In my opinion, the fundamental flaw in Data Quality is that we, the user, are not specific enough. Too often we assume that what we think is right, is right. Unfortunately, quality is subjective. And confusion about meaning doesn’t make it any easier.
I have to get myself a new car. Economy dictates that after its first four years a car needs to be traded in. So I have to go through a selection process and find myself the best quality car.
For me, my current car ticks all my boxes: save, reliable and comfortable. Price is very good and I cannot think of any accessories I have to add. Quality!
Friends and co-workers have a different opinion: I’ts a boring car. No style. Bad lines. No pedigree. Not fast enough. Not cool.
Other friends will add: no room for 3 children, their toys, the cribs and no DVD player.
Clearly, their definition of what defines quality in a car is different than mine.
Well, as long as we don’t have to share our cars, we’re all fine and we’re all happy.
With data, it’s similar. Even though the company creates only one set of data, we all find our little ways in picking up that data and then applying our own tweaks to it to make it ‘ours’. We move it into different databases, but before we do that, we twist the data to fit its next role. Consequently, we end up with loads of spreadsheets and Access databases.
And that is bad.
So why doesn’t the company data fit all our needs? Why is it necessary for so many people to derive their own sets? Simple: they have different needs. Different processes need data in a different manner: filters, aggregations, classifications: all tuned for specific processes. Like with the cars: young people need to look cool, young parents need to carry loads, and me, I just need to get to work.
It seems strange, though. Why, for example, is a simple attribute such as car colour a point of heated discussion between 2 departments? Lets have a look: My car of choice comes in a variety of colours, two of which are Aurora Blue Mica and Stormy Blue Mica. In other words: Blue. Which is exactly the point of discussion. There are literally tens of thousands of different colour descriptions in the automotive world. A risk application would not be able to derive any useful statistics out of that. They would need about 10 values. The rainbow colours, white, black and grey. You can make nice pie-charts with 10 values. But Purchase would need to be very specific: which kind of Blue do we want? You don’t want the dealer to deliver Aurora when you really wanted Stormy (or dolphin, or ocean, or pacific, or …).
So here we have a conflict of interest: both departments want Colour but they both have quite different expectations of what Colour is and different expectations of whether the field Colour is populated correctly.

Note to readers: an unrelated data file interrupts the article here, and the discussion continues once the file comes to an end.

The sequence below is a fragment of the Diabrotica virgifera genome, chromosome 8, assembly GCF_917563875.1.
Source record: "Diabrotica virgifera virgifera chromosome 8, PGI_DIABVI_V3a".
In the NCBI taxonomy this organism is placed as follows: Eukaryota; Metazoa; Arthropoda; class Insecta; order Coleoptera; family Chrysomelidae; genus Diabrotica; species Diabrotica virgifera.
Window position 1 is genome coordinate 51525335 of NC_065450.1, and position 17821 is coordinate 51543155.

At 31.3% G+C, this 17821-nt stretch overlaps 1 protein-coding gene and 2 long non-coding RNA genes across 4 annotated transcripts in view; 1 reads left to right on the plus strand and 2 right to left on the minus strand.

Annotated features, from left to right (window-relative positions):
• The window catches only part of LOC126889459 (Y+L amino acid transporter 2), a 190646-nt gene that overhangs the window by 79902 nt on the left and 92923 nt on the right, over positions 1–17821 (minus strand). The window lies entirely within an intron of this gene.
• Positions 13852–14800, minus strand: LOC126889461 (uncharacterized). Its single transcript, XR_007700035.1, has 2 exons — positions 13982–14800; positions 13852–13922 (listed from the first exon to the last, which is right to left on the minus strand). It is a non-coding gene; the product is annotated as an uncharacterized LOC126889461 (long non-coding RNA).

On closer examination we see that actually the two departments are looking for two different kinds of car colour descriptions: actual car colour and car base-colour. And once you’ve discovered that you’re actually looking for 2 different things, life becomes much easier.
Here’s another one: the price of the car. For me: bottom line number: that’s the price of my car. What do I have to pay? But in actual fact, there are many things that make up the price: catalogue price, VAT, registration tax, delivery fee, discount, options, accessories, you name it. And each and every department will have its own take on what the definition of the price of the car entails. A friend of mine even thinks the most important part of the price is the discount.
All too often do we not take the time to discuss the meaning we apply when we say things like price, status, contract, service. We all stick to our own definition and rarely share it with others. It seems we rather spend time discussing why we have the right values and they do not.
There is a name for the misuse of terms: homonym. Same spelling, same sound but different meaning. These are more dangerous in the world of data than synonyms. Yet they are hardly recognized and that is because their meaning is often so very much alike. So alike that the differences are sometimes hard to spot.
An example of a 3-fold homonym in a single sentence:
Buffalo buffalo Buffalo buffalo buffalo buffalo Buffalo buffalo.
Or to you and me: Bison from Buffalo (NY) who are intimidated by other bison from Buffalo also happen to intimidate bison from Buffalo. So, we have Buffalo as a city, buffalo as an animal and buffalo as another word for to intimidate, to confuse, to bully.
Although this may seem a far fetched example, within companies we do tend to show different meanings for our counts of Customers, our totals for Invested amounts and our numbers of incidents. There are many standards around, such as the IAS and still we manage to find different meanings.
To break through the cycle, as a first step towards Data Quality, we need to sit down and clearly define what we mean by each and every data item we use in our processes. Even the ones we think are clear by their name. This is tedious and will certainly create resistance but it is necessary. Do not take anything for granted. Any external standard (such as IAS) may help, but be sure that the users agree to the meaning or inform you of their version.
With the proper definitions, you can start working at finding out if, how and when the expected data can be delivered by the applications. For car colour, for instance, you can add a field to the application and have the users fill it in or you can add derivation rules to the original field.
Most importantly, though, you will have created a proper understanding of the data and their usage in the company’s processes.
So before we start measuring the quality of the data, let’s see what it is supposed to be.
Now, I still need to select a colour for my car. I think I’ll go for blue. Either one. I don’t really care. I will be sitting inside and don’t see the colour anyway. Colour is way down on my list of Quality items.